Background: The type I interferon (IFN) response is an ancient pathway that protects cells against viral pathogens by inducing the transcription of hundreds of IFN-stimulated genes. Comprehensive catalogs of IFN-stimulated genes have been established across species and cell types by transcriptomic and biochemical approaches, but their antiviral mechanisms remain incompletely characterized. Here, we apply a combination of quantitative proteomic approaches to describe the effects of IFN signaling on the human proteome, and apply protein correlation profiling to map IFN-induced rearrangements in the human protein-protein interaction network. Results: We identify > 26,000 protein interactions in IFN-stimulated and unstimulated cells, many of which involve proteins associated with human disease and are observed exclusively within the IFN-stimulated network. Differential network analysis reveals interaction rewiring across a surprisingly broad spectrum of cellular pathways in the antiviral response. We identify IFN-dependent protein-protein interactions mediating novel regulatory mechanisms at the transcriptional and translational levels, with one such interaction modulating the transcriptional activity of STAT1. Moreover, we reveal IFN-dependent changes in ribosomal composition that act to buffer IFN-stimulated gene protein synthesis. Conclusions: Our map of the IFN interactome provides a global view of the complex cellular networks activated during the antiviral response, placing IFN-stimulated genes in a functional context, and serves as a framework to understand how these networks are dysregulated in autoimmune or inflammatory disease.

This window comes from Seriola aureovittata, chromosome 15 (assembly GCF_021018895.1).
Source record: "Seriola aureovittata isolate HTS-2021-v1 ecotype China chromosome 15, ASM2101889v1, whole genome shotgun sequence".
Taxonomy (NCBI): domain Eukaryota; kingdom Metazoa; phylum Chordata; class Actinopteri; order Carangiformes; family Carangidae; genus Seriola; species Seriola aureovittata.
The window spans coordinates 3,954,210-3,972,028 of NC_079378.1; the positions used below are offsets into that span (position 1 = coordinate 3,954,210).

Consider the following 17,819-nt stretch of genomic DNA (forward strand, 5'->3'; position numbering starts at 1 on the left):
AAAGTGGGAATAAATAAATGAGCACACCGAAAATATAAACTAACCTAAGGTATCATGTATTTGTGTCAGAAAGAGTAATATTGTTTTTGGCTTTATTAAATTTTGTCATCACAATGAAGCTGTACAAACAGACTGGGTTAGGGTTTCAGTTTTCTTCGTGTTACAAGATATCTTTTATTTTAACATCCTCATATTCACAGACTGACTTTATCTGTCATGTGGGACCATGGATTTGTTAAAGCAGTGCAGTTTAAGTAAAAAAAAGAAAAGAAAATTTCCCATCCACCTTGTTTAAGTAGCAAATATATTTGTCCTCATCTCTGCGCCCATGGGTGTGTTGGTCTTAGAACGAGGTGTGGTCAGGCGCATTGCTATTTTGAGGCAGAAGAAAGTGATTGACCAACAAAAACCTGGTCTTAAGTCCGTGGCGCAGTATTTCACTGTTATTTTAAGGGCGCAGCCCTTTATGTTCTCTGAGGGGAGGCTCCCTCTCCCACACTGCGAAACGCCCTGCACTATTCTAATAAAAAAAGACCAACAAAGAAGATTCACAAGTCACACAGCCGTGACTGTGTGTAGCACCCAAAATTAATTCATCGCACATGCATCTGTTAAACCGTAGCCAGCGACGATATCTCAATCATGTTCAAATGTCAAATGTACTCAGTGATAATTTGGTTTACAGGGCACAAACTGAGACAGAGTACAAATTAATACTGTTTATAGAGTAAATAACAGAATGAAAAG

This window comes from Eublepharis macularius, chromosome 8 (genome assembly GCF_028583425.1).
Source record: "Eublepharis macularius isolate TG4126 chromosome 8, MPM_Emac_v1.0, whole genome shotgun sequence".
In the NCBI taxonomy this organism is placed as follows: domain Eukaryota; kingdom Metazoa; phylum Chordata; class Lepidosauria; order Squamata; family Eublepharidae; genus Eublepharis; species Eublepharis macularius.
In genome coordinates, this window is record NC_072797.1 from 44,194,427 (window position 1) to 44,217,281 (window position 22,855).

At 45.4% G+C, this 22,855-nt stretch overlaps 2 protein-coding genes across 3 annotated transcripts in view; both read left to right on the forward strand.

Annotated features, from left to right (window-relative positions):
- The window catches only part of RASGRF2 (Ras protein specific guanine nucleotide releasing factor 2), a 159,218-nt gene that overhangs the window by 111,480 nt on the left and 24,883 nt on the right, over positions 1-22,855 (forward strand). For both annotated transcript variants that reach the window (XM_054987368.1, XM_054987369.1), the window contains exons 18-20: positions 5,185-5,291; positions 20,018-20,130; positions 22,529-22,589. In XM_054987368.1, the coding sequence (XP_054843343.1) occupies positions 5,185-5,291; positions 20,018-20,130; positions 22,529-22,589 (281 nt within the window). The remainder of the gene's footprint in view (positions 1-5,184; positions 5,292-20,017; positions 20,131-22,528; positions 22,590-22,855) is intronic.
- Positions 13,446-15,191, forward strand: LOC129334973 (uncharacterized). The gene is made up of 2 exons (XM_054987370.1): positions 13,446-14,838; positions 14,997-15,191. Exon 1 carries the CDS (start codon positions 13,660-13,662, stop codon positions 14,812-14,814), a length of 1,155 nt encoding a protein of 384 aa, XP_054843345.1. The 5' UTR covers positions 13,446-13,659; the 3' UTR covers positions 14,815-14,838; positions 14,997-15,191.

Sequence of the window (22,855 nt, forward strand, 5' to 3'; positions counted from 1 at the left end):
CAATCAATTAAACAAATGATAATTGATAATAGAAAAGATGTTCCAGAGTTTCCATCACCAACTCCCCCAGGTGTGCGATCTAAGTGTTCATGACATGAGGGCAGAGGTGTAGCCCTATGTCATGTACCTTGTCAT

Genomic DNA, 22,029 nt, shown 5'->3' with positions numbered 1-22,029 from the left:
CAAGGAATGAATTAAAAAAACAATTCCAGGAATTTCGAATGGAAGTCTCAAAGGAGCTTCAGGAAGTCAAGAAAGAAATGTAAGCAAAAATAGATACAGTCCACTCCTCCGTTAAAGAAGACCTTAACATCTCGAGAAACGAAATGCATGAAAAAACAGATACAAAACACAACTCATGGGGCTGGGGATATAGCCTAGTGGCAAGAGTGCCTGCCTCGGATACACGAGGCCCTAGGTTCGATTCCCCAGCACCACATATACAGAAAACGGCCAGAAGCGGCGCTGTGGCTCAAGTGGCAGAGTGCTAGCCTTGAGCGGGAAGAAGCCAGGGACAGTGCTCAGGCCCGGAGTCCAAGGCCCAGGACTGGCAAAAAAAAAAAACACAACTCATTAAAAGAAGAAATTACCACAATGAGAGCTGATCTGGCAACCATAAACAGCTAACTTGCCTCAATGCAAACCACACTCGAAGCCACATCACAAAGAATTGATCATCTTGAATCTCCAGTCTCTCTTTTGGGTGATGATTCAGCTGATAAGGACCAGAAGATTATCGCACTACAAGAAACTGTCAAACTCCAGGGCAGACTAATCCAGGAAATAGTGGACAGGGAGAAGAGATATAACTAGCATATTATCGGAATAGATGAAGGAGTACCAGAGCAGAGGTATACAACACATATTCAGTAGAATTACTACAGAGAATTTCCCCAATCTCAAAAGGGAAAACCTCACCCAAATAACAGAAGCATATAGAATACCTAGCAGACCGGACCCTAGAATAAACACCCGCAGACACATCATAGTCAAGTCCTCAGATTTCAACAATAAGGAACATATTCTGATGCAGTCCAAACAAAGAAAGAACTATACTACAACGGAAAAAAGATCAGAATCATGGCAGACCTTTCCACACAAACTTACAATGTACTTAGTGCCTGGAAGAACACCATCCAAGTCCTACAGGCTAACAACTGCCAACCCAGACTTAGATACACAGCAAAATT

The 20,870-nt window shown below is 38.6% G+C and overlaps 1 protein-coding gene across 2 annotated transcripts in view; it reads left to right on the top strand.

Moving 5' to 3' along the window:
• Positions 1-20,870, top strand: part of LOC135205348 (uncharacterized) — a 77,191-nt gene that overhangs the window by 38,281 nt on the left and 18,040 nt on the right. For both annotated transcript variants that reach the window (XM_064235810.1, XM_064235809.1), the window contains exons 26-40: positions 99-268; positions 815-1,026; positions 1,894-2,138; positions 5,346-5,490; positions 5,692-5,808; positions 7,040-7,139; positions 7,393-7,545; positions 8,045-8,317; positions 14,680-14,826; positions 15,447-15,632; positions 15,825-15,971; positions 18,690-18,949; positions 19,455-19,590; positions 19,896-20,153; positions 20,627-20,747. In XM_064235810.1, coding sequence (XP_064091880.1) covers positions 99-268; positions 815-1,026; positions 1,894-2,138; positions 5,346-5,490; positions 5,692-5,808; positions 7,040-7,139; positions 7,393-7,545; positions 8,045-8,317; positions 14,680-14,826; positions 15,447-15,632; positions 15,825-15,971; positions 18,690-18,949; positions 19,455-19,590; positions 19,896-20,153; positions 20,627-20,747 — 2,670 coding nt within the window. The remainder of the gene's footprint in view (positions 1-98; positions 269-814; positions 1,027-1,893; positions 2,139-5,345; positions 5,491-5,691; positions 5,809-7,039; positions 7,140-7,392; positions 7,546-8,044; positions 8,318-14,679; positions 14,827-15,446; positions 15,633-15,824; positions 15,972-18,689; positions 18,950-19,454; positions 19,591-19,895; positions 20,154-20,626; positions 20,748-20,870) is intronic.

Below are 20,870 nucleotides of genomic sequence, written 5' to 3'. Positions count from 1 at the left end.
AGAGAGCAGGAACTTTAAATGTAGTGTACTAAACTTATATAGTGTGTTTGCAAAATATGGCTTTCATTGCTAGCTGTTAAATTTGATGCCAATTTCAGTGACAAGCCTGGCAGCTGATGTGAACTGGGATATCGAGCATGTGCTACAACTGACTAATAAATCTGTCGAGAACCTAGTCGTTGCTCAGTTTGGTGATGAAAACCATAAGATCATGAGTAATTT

All Science Journal Classification (ASJC) codes
- Ecology, Evolution, Behavior and Systematics
- Cell Biology
- Innate immunity
- Interferon-stimulated gene
- Protein complexes
- Protein correlation profiling